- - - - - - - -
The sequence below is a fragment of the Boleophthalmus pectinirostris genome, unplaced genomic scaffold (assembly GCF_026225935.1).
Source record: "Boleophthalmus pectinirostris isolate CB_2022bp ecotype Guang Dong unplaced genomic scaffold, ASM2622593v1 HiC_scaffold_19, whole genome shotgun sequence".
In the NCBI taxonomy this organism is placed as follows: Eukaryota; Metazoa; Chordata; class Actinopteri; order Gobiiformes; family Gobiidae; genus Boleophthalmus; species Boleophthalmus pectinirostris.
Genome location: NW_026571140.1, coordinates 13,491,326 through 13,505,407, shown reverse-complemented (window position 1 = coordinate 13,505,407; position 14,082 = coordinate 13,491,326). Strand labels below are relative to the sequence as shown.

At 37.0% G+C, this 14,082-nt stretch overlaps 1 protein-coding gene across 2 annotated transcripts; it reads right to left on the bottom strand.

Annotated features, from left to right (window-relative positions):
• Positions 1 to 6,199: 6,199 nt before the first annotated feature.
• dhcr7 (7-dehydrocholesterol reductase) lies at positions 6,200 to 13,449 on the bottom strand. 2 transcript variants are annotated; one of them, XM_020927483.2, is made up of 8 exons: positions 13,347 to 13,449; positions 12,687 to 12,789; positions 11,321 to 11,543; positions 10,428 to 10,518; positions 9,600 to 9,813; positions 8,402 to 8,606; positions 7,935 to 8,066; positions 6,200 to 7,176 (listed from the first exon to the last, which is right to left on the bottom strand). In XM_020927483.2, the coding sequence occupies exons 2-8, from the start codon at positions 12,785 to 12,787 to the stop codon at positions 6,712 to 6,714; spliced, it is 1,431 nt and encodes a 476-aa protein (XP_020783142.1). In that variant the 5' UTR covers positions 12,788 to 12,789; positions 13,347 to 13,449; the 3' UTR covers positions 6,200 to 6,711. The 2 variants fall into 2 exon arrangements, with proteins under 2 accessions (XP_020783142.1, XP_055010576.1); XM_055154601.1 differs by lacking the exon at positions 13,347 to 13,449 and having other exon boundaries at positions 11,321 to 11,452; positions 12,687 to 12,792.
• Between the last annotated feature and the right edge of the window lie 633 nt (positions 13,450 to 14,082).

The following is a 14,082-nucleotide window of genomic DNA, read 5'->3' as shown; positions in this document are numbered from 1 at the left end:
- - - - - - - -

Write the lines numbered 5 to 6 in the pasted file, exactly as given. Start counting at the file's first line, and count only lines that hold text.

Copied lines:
At 37.0% G+C, this 14,082-nt stretch overlaps 1 protein-coding gene across 2 annotated transcripts; it reads right to left on the bottom strand.

Annotated features, from left to right (window-relative positions):